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If you like gorillas, perhaps you'd enjoy these big, black hairy creatures.

If you like gorillas, perhaps you'd enjoy these big, black hairy creatures.

Old Nov 10th, 2007, 07:56 PM
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If you like gorillas, perhaps you'd enjoy these big, black hairy creatures.

Iím referring to black bears and a great place to see them is in Orr, Minnesota at the Vince Shute Black Bear Sanctuary.

Fodorite Bill H is going in late Spring (he recently mentioned this fact on the US-Alaska forum) and Iím working on a third visit in July.

Sites for sanctuary, including directions on getting there.
http://www.americanbear.org/
http://islandviewresort.com/vince_sh...sanctuary.html


A dozen photos of the bears
http://www.kodakgallery.com/I.jsp?c=...5&x=0&y=u85ubu


The bears enter and leave the meadow and trees of the unfenced sanctuary grounds, where you can view them, at will. There is a 50-year history of putting out food for the bears at this location, so generations have been coming to this spot to supplement their diet. In years when food is plentiful, fewer bears show up. In leaner years, more bears appear.

Here is a brief history, that is also detailed on the website: Half a century ago the location was a logging camp and sometimes the bears would break into the food storages. When that happened, the bears would be shot and killed. Vince Shute and some of the lumberjacks came up with the idea of putting out food for the bears (they eat anything) so they would leave the food storage areas alone. It worked and the practice continues.

When logging no longer took place on the property Vince Shute bought the acres and continued supplement the bearsí diets. Vince Shute is no longer alive.

There is free viewing for the public every evening on elevated wooden platforms, but if you pay the photographer's fee of $175, you can spend the day with the bears down on the ground.

Here is how it works if you pay the photographerís fee: The evening before your first visit, drive to a general parking lot on the grounds where all the cars park. Get on one of the school bus shuttles with the other visitors and be driven to the raised viewing platforms. That's where you meet with the Vince Shute staff who take you to the volunteer cabin about 100 yards away and explain the rules and have you sign a waiver and pay $175 for a full day with the bears.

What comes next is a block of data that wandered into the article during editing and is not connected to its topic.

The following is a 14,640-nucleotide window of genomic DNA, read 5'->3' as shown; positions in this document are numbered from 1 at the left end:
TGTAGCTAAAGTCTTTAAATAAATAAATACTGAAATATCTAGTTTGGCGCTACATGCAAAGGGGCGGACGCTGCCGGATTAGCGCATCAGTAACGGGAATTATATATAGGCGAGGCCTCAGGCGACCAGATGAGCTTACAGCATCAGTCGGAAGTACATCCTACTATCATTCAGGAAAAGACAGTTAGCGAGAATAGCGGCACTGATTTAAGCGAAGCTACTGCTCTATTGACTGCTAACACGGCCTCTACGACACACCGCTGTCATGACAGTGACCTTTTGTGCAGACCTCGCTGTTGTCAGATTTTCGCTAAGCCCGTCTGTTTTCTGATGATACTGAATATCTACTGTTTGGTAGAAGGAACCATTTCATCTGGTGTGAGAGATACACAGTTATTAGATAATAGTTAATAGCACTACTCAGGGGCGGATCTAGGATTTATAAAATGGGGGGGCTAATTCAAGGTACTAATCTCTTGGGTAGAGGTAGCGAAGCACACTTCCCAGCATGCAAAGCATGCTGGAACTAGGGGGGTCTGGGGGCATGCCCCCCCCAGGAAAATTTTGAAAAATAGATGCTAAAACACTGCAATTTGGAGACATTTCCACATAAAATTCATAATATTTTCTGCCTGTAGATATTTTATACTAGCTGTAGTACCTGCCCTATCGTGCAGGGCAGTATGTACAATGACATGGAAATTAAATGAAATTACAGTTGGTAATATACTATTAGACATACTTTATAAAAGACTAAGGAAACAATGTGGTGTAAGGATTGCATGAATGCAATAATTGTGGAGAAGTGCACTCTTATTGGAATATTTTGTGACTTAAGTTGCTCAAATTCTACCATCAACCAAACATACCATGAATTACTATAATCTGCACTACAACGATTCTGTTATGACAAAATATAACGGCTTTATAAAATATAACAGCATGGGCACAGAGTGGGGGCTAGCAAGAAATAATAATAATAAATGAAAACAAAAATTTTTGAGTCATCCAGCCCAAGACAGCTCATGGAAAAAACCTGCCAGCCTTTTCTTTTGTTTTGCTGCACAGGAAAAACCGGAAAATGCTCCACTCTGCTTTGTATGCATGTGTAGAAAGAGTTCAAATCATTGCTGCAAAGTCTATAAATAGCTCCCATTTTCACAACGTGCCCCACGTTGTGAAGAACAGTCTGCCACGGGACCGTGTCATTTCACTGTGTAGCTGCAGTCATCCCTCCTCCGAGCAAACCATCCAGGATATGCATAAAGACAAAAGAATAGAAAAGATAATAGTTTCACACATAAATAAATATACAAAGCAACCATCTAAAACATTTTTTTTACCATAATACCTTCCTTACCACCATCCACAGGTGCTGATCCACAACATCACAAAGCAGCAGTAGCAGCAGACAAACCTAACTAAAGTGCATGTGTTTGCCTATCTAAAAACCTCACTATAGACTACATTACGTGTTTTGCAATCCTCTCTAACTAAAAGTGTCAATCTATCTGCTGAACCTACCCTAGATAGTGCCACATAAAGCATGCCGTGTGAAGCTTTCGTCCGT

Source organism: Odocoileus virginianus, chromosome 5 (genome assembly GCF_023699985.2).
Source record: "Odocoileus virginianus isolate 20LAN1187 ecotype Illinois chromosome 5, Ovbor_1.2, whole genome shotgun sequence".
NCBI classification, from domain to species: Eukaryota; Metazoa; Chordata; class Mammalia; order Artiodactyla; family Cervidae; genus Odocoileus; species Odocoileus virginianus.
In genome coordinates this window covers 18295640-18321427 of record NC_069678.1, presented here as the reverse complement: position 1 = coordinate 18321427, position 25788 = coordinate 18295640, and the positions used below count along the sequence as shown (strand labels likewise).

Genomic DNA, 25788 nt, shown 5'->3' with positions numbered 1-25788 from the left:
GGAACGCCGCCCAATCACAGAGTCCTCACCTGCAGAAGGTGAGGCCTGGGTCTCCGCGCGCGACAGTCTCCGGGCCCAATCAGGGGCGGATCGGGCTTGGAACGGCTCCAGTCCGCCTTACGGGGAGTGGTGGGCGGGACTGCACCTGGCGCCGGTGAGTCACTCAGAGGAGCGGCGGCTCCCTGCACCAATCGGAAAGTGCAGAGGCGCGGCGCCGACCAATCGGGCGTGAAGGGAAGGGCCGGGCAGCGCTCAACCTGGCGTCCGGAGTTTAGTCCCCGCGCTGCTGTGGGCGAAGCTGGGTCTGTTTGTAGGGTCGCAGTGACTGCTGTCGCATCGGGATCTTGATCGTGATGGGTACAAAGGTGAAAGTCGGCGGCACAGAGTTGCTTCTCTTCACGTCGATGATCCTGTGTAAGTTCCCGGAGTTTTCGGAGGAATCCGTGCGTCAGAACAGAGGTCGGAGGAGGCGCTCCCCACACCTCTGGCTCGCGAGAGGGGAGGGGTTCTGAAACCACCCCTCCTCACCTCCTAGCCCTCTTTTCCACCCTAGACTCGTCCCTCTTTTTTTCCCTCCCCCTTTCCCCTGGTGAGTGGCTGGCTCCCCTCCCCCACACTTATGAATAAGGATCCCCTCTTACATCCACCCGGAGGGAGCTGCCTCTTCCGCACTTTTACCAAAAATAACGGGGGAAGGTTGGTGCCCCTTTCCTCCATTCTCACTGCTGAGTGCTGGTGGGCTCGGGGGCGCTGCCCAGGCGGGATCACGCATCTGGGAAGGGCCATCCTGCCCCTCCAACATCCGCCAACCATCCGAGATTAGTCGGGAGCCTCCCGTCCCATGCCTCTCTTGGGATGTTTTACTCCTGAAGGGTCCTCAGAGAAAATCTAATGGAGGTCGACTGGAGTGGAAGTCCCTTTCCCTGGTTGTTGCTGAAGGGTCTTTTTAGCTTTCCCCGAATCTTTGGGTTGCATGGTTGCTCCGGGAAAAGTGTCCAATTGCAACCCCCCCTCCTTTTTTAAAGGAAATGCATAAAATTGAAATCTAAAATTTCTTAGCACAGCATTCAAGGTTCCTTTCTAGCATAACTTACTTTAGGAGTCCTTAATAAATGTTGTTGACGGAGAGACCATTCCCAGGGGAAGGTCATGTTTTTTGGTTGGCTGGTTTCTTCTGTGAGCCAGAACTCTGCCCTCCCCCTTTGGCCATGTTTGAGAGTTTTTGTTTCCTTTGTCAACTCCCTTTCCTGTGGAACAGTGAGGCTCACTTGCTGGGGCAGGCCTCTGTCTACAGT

After going through the orientation, you will be allowed on the ground when the other guests are there that first night and subsequent nights, but you must remain under the raised platforms and out of sight (so you donít disturb the viewing of the guests on the platform or get in their pictures). I did not enjoy lurking in the evening shadows under the platforms and just joined everybody on top of the viewing platforms. There are good views of the cubs in the trees at dusk, so bring your camera gear that first night.

The next day you drive in to the sanctuary early in the morning (or anytime during the day but morning is most active) and open the locked gate that extends across the gravel access road, using a combination that they tell you. Bring a flashlight to help see the combo numbers. I had great difficulty with the lock, even though I use a combo lock daily at home.

Then you drive all the way to where the wooden platform is. You can take your stuff into the cabin or leave it on the platform, where it is out of reach of the bears, or just keep it in your car, which is almost always in view. Then you just wander around the sanctuary grounds that are accessible. Since you cannot go into the surrounding woods, the area where you can walk is about 1/4 mile by 1/4 mile. It is flat with trails. You can also go up on the wooden platform for better views of cubs in the trees. So you decide where you want to go.

During the day there may be a few other bear watchers/photographers, but the most I ever encountered were 4, besides me and 6 is the limit. You can go in the staff cabin or sit on the wooden platform whenever you want for as long as you want.

By mid-day, the bear activity usually diminishes until later in the afternoon. You can leave and go out to eat or if you pack your lunch, you can eat in the staff/volunteer cabin. Iíve always brought my lunch and just remained at the sanctuary for the day. One reason is I prefer to reduce the amount of driving over the rough gravel road that leads to the sanctuary.

Iíve also helped the volunteers in the middle of the day with tasks ranging from scooping up bear dung to separating big wads of dates for the bears to eat. Iíd like to volunteer for a week or more sometime and stay on the premises.

The bears are completely wild and come from and go into the forest as they wish. There are no fences or enclosures. Mothers and cubs are very comfortable with the presence of people in the sanctuary. I was 10 feet from dozens of bears over the two days that I was there. No bear was ever aggressive and they basically ignored us.